BANGKOK Aug 28 The Thai government plans to
appeal a court victory by tobacco giant Philip Morris to keep
larger health warnings off cigarette packets for sale in
The Central Administrative Court ruled last Friday to
temporarily suspend a new health ministry regulation requiring
tobacco warning labels to cover 85 percent of the visible pack,
up from 55 percent now.
"We have discussed with health minister and legal experts,
and we will file an appeal to the Supreme Administrative court
in the next two weeks," Nopporn Cheanklin, deputy director of
the Health Ministry's Disease Control Department, told Reuters.
The Thai unit of Philip Morris International Inc
filed a lawsuit against the Public Health Ministry on June 26
that asked the Administrative Court to abolish the regulation,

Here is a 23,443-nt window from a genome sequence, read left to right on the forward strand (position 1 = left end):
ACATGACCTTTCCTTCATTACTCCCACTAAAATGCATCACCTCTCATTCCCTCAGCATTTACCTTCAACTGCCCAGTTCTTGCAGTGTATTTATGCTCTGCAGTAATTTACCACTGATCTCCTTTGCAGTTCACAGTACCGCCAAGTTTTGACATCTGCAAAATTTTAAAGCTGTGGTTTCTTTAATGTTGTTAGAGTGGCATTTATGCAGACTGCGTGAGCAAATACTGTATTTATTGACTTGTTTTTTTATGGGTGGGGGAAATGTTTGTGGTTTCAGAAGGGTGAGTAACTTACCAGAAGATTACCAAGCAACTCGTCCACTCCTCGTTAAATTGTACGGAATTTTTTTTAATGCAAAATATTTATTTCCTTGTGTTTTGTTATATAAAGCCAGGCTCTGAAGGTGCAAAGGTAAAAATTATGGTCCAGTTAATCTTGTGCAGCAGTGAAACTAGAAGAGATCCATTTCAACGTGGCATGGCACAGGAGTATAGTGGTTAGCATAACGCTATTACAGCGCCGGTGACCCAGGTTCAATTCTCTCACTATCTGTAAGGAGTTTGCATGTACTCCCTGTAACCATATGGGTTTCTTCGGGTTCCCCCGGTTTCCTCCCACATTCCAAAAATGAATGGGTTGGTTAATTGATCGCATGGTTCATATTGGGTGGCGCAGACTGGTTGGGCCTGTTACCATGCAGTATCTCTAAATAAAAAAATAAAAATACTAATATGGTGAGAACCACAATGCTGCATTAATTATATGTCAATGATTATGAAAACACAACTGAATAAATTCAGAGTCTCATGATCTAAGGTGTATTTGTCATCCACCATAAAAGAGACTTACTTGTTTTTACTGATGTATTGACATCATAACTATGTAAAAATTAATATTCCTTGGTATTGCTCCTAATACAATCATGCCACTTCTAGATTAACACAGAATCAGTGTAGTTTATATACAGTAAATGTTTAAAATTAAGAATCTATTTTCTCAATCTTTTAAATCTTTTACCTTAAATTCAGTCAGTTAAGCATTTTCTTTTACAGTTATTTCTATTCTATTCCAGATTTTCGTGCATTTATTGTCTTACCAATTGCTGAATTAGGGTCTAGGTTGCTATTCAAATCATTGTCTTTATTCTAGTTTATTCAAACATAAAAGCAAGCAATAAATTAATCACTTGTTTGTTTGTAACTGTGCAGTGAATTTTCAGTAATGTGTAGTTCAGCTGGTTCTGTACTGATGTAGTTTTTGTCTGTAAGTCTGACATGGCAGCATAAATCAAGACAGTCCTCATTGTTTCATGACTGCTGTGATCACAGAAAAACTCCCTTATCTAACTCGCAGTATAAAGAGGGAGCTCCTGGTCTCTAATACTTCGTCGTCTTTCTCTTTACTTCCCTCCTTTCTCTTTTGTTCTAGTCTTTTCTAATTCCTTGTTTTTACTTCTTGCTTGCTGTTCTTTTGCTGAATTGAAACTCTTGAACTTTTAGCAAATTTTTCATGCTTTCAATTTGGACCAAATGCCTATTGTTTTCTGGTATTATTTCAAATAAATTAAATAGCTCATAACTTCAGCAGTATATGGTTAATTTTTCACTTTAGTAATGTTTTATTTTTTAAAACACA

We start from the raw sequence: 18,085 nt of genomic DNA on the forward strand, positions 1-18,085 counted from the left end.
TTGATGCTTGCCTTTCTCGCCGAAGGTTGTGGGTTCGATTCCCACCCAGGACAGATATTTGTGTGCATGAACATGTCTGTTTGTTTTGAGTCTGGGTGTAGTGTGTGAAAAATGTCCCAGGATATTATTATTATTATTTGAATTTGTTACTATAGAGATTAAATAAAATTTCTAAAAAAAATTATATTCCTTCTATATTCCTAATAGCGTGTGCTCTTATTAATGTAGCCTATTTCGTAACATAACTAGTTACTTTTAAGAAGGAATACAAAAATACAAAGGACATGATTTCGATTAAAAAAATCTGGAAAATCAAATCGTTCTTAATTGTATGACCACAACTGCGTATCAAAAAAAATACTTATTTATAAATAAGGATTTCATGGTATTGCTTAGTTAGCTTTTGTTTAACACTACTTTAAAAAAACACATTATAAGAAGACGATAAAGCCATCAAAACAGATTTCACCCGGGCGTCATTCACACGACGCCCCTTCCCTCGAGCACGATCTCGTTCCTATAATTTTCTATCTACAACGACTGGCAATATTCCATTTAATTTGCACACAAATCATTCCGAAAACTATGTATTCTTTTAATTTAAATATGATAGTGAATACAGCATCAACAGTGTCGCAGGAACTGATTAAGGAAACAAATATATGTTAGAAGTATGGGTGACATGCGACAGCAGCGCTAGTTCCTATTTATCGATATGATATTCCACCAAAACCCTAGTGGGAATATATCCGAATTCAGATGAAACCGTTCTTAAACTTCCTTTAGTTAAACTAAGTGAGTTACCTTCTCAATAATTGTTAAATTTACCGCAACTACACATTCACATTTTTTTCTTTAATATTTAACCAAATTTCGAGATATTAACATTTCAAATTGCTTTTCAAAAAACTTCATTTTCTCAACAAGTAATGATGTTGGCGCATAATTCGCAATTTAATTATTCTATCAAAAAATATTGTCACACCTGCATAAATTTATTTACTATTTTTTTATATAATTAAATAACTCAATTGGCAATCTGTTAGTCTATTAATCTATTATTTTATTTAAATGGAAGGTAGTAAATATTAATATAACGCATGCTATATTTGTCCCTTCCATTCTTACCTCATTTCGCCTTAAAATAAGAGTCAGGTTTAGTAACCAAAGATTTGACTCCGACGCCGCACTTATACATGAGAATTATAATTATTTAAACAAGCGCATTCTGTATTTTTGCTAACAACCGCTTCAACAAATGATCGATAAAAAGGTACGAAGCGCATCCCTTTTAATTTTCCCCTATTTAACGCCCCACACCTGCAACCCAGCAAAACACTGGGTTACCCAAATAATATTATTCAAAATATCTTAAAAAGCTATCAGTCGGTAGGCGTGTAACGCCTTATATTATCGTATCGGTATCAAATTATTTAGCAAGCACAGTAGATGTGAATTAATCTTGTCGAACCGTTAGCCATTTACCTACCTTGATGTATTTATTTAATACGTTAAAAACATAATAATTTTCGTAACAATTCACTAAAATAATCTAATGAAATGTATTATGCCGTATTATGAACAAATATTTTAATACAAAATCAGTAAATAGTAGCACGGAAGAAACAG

which would have taken effect on Oct 2.
The Thai Tobacco Trade Association, which represents more
than 1,400 retailers nationwide, also filed a similar case,
saying the ministry's regulation was "unconstitutional".
The Administrative Court's suspension will take effect until
the court comes up with a final verdict.
About 50,700 people die from smoking-related diseases each
year in Thailand, according to the Southeast Asia Tobacco
Control Alliance. It estimates that 13 million of Thailand's 65
million people are smokers, including 2.2 million minors.
Onanong Pratakphiriya, spokeswoman of Philip Morris
(Thailand), said in a statement the health ministry failed to
consult related parties in the tobacco industry before imposing
any new regulation.
"We have clarified to the court that the regulation was not
in accordance with legal process and was unnecessary because
Thailand already has high awareness about the risks of smoking
on health," the statement said.
Philip Morris, the distributor of Marlboro and L&M
cigarettes, has a 20 percent share of cigarettes in Thailand.
(Reporting by Khettiya Jittapong. Editing by Jason Szep and